Since 2013, there was a steady decline of Justin.tv traffic leading up to the migration in the middle of 2014. Surprisingly, it didn’t just go well, it actually ended up being rather good for them, possibly in combination of the Amazon horsepower behind it. But traffic to twitch.tv has well more than doubled since early 2014.

Twitch represents a growing interest in streaming video online, and it makes sense in concern with Amazon prime and competing with the likes of Hulu, Google’s Youtube and so on. I wouldn’t be surprised to see more growth in this area as live events become an easier way to drive more ad revenue, subscriptions and reduced cost given that Amazon owns it’s own hosting infrastructure. It also puts them in a better position to move against Google’s Youtube, Hulu, Vimeo and other premier video hosting companies.

Obligatory legal disclaimer.

Firehost Seeing A Strange Decline

Firehost Seeing A Strange Decline

Confidence: Medium
Impact: High
Disposition of finding: Negative

Firehost is one of the leading cloud based web application firewall and acceleration services on the market. It’s seen an amazing growth over the years due in large part to it’s ease of configuration and low price point compared to companies like Akamai.

Strangely though, despite it’s reputation for rapid growth Firehost has not had the best year. In fact I’m seeing a shrinkage of close to 40%, since Q2 2014. It’s entirely possible I’m missing quite a bit of their customer base, but even still, I wouldn’t expect to see shrinkage.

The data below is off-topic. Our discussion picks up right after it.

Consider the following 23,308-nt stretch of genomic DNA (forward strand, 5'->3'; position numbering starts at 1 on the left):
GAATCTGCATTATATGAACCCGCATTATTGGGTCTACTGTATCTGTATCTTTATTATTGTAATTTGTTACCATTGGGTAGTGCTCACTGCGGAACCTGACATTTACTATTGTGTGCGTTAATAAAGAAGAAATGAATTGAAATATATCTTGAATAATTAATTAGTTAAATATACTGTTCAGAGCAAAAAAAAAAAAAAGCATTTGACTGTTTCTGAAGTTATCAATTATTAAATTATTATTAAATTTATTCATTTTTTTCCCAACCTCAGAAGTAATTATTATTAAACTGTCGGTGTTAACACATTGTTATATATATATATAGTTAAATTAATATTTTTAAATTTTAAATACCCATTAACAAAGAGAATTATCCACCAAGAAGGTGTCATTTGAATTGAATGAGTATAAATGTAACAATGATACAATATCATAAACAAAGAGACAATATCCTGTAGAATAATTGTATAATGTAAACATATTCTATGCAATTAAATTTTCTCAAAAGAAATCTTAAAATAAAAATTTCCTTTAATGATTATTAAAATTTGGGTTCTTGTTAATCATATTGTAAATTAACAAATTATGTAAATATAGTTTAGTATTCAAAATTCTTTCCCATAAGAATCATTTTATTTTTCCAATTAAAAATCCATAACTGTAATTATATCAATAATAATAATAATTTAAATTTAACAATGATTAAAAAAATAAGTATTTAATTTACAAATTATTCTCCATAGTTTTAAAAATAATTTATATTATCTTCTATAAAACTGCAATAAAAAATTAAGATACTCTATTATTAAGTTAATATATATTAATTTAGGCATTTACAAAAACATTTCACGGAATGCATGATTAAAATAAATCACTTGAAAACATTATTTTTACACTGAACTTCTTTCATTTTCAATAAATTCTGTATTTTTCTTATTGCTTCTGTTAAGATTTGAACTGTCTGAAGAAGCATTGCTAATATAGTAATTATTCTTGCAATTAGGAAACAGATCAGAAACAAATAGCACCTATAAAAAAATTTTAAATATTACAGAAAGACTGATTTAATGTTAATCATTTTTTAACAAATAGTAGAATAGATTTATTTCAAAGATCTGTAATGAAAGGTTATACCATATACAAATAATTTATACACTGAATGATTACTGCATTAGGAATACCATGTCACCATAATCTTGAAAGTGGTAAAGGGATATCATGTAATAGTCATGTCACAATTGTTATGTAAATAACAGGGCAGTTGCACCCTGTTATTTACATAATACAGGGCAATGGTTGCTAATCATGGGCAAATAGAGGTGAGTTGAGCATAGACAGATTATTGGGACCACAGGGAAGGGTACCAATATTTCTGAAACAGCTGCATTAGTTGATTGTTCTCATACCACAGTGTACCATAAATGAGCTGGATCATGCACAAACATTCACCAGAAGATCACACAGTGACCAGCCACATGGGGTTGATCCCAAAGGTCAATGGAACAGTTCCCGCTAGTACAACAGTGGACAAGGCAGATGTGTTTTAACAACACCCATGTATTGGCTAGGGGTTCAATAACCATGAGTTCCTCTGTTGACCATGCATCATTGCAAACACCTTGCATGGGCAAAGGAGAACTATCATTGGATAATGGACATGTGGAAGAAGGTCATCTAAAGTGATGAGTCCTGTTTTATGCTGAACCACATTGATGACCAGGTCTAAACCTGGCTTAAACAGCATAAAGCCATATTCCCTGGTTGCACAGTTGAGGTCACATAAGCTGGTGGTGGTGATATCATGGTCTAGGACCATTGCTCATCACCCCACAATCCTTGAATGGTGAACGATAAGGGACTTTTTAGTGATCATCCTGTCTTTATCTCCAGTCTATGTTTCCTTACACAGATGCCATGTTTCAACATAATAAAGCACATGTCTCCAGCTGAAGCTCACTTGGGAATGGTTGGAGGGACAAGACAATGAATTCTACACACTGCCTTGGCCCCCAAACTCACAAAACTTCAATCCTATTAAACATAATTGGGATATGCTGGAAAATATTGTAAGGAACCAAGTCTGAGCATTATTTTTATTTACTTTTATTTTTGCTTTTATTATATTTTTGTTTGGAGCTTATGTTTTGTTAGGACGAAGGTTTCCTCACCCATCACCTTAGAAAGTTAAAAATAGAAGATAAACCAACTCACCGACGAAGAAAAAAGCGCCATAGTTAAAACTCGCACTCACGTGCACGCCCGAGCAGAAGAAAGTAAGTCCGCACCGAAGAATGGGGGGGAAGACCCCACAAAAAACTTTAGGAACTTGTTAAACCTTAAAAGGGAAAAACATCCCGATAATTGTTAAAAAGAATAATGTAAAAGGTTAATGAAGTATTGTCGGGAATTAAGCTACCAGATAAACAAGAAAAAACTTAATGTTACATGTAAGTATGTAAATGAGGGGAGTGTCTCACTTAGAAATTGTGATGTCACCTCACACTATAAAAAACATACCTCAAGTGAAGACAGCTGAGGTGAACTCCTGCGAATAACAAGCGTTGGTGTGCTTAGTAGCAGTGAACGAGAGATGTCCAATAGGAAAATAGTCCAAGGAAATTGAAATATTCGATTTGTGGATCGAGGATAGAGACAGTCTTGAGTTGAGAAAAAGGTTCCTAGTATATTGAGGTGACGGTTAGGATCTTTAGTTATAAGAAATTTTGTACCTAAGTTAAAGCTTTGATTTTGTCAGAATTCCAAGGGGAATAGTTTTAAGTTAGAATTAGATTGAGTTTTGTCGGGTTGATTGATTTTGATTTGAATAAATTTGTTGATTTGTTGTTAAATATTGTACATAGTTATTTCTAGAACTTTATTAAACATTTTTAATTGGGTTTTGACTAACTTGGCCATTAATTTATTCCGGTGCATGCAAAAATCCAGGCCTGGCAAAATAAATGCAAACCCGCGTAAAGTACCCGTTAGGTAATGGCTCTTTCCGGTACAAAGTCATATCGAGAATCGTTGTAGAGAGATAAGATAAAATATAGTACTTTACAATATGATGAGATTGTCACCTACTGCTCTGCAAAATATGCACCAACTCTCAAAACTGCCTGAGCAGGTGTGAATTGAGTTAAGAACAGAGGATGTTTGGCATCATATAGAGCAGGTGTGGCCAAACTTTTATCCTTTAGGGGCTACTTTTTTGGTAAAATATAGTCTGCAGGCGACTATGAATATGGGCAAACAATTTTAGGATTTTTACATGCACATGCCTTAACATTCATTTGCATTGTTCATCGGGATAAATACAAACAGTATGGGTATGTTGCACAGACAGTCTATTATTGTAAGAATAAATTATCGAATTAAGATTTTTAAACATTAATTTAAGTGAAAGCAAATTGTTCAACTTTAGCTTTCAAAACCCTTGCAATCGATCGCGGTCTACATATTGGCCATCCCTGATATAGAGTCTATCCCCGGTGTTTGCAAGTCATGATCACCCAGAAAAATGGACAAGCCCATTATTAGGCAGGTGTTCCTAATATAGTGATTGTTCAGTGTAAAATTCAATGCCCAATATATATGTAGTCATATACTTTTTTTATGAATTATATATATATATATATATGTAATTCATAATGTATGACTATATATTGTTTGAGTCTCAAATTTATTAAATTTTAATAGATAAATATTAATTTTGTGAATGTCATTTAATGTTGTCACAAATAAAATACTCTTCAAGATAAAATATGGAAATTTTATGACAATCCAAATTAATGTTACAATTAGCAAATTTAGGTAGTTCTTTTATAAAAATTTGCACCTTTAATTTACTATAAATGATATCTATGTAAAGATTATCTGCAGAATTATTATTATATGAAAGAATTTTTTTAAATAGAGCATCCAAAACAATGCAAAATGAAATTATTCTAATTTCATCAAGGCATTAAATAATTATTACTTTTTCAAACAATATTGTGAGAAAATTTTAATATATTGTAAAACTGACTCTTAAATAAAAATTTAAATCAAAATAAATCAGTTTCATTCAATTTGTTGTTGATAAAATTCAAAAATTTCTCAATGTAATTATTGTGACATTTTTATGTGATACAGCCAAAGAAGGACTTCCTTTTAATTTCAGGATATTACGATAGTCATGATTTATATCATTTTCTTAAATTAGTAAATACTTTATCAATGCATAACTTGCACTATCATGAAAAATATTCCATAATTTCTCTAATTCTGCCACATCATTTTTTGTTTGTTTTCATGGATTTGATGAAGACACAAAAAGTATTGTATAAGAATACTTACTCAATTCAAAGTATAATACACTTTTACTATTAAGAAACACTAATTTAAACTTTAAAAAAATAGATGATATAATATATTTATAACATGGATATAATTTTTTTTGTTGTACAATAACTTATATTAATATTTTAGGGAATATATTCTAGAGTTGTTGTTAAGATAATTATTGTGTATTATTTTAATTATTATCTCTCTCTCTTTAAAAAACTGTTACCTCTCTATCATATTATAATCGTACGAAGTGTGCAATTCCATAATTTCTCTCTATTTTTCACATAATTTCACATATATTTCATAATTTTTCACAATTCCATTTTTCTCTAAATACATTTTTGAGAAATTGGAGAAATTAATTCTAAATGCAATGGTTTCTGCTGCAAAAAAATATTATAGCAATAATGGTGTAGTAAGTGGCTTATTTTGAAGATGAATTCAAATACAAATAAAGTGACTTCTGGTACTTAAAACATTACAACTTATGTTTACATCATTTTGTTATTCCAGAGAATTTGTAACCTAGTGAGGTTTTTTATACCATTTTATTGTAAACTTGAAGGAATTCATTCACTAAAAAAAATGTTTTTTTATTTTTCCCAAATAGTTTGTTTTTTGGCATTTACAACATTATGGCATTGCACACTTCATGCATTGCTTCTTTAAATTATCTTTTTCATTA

This may have something to do with the fact that customers are getting more resilient and no longer require web application firewall protection or no longer see the need for it in lieu of free alternatives, like mod_security. Or it’s possible that Firehost has gotten a hold of a fraud problem and reduced the number of fraudulent websites that it was hosting. Either way, the shrinkage is large enough it’s noteworthy, and at this juncture I’d be wary about taking a company like this public.

Obligatory legal disclaimer.

Salesforce Sees A Nice Growth Trajectory

Salesforce Sees A Nice Growth Trajectory

Confidence: Medium
Impact: High
Disposition of finding: Positive

Salesforce Inc. is a San Francisco, California headquartered business focused on customer relationship management. It was founded before the great .com crash in 1999, and has since expanded dramatically as a de-facto CRM tool for businesses. It is currently publicly traded on NASDAQ under the symbol CRM.

I’ve been seeing a very nice growth of Salesforce over the last year. Although there was a flatline just before the holiday season (in Q3 2014) they have recently grown quite a bit since December 2014. Seasonal variations are easily explained due to requirements on their retail customers who require stability leading up to the busiest shopping season. Since Q1 of 2014 I’ve seen around a 40-50% increase in their total size.

It’s totally possible that some company could come along and displace any individual feature, that Salesforce provides, but it’s really unlikely that they would be able to match the depth of features, customer support and sheer entrenchment of the Goliath CRM company. Things look good at the moment for their prospects.

Obligatory legal disclaimer.